Local police officer spins to win on W-HEEL OF FORT_NE


David Vaughn always wanted to be on 'Wheel of Fortune' and there he was Friday, Oct. 13, winning at 'The Wheel.' The Horseshoe Bay police officer says the game is much harder in person than it seems watching at home.



By Richard Zowie

The Highlander

Some make visits out to Los Angeles, California to try to make it in show business. Others go because they want to visit the Pacific Ocean or go to Disneyland.

David Vaughn, a police officer with the Horseshoe Bay Police Department, went to fulfill a longtime dream of competing on the television game show “Wheel of Fortune.”

“I started watching it when I was about seven,” said Vaughn, who worked as a police officer in Houston prior to moving to the Hill Country. “I’ve always been a fan of the show and liked trying to figure out puzzles. They reminded me of the Hangman kind of games we’d play as kids. People would come over and watch with me and tell me I was good and should try to get on.”

Vaughn spent five years filling out forms online and even submitted an audition tape two years ago.

This past June, Wheel of Fortune producers called and invited Vaughn to Austin to audition for the show. They played a few mock rounds of the show and he made the first cut. A few weeks later, he received word he’d been selected to go out to Los Angeles for an Aug. 10 taping date.

The show then aired Oct. 13.

“You pay for the hotel and airfare, and they pay you $1,000 for being on the show,” Vaughn said. “If you receive gifts or prizes, you have to wait 120 days.”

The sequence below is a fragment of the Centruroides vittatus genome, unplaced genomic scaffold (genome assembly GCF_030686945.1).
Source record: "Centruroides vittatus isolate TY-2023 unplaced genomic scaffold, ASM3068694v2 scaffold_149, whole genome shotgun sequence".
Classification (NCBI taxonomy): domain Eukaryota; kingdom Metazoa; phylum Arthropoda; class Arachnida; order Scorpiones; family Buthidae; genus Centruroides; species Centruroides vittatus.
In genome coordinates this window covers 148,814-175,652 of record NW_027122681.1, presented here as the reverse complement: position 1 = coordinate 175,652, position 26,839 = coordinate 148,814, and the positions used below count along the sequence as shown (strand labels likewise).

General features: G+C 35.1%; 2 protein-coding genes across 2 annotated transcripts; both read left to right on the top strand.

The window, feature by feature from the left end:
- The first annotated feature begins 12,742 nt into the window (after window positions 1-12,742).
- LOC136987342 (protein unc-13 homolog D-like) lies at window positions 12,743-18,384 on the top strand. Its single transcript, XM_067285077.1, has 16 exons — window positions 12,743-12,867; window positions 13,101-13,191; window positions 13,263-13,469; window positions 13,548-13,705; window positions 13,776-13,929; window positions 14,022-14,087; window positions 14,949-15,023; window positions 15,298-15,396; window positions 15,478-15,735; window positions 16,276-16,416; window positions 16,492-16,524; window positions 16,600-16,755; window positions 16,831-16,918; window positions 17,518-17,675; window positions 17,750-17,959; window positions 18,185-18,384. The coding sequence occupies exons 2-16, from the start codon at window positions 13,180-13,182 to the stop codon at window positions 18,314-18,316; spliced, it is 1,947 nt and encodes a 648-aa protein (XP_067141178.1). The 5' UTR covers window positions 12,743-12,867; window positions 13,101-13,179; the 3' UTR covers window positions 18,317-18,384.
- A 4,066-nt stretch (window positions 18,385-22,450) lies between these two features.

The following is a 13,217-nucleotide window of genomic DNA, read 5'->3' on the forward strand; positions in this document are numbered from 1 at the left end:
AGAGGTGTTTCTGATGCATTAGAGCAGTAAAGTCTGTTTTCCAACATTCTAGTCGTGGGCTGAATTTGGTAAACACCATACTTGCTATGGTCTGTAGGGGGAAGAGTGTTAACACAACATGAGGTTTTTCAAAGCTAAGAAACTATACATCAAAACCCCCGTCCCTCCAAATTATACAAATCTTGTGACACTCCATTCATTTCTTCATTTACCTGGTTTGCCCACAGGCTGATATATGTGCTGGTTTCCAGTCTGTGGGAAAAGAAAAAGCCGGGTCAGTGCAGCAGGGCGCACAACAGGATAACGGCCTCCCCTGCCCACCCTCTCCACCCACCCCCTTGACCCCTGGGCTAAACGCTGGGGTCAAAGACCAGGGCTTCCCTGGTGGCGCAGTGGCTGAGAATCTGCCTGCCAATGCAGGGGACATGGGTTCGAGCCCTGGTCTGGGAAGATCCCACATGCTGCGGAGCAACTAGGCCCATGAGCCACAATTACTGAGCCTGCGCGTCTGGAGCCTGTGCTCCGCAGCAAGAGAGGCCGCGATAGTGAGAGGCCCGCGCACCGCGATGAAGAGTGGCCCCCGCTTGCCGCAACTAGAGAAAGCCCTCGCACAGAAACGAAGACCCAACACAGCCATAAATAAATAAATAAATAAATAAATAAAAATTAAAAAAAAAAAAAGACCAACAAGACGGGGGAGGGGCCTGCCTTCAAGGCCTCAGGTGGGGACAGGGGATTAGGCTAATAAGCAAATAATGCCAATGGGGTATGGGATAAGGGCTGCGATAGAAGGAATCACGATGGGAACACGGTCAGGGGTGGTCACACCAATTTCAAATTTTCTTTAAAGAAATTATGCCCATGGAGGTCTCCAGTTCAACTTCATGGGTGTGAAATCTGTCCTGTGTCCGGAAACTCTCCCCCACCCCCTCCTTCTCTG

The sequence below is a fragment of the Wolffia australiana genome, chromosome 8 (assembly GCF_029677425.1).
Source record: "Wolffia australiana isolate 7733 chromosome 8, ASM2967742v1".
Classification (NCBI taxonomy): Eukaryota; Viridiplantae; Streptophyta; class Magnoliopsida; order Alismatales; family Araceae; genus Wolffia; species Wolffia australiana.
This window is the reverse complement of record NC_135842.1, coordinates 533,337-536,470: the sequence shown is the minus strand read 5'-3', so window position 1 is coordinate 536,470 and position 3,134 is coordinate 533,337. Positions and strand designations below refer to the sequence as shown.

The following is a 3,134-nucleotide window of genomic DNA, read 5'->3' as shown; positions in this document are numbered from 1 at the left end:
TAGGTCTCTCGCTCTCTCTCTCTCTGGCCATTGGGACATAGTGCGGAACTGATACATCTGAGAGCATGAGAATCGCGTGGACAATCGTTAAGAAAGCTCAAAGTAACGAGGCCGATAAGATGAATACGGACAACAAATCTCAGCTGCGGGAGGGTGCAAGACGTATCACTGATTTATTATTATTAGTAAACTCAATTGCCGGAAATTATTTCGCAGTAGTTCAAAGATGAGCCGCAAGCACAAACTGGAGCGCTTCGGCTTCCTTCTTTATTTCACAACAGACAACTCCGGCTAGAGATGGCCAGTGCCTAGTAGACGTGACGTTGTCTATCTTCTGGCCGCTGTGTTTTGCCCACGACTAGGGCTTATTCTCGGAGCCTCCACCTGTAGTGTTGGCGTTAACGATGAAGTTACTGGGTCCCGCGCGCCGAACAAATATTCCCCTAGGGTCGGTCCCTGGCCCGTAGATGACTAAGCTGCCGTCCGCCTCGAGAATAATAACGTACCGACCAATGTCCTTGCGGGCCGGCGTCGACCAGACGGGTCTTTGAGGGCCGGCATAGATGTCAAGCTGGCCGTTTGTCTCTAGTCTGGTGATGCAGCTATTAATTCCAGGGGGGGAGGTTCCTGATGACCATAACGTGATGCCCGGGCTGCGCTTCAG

He won $20,950 in cash and prizes, including a trip to Punta Cana, a town on the eastern edge of the Dominican Republic. He won the bulk of his prizes by solving the phrase, “WHAT MORE _OULD YOU ASK _OR?”

Vaughn then won the final round by solving the phrase “RESE_RC_ REPORT.”

Then in the bonus round, after “Wheel of Fortune” provided the standard R, S, T, L, N and E, it was a phrase _ _ _ _ LE/ _ _.

“Normally I would’ve picked C, D and M, but I decided to try letters I thought would be there,” he said.

He chose B, C, K and the vowel U, as he initially thought it might be “Buckle Up,” and it came down to _U _ _LE/U_.

Unable to solve the bonus round puzzle, Vaughn missed out on an additional $35,000.

At first, Vaughn thought the show might be as easy as it is from home.

“You watch from the comfort of your house and solve it, but on the show you look at rhw used letter board, watch the scoreboard on the left, deal with the pressure of [host] Pat Sajak to hurry up,” Vaughn said. “You have three seconds before you get buzzed. You also have to consider how money you need, what letter you want to pick, spinning. You can’t just concentrate on solving the puzzle.”

Vaughn met both Sajak and hostess Vanna White and described both as friendly. They encouraged him and the other contestants to relax and have fun.

Once on the show, Vaughn and the other contestants received specific rules: no interacting with families that were in the studio audience. No waiting or nodding to them.

“If you talk to anyone in the audience, you’re disqualified,” he said. “You get to see how things are done in production, such as a second take Sajak had to do when doing a bit with a contestant about something new for the show’s 35th year.”

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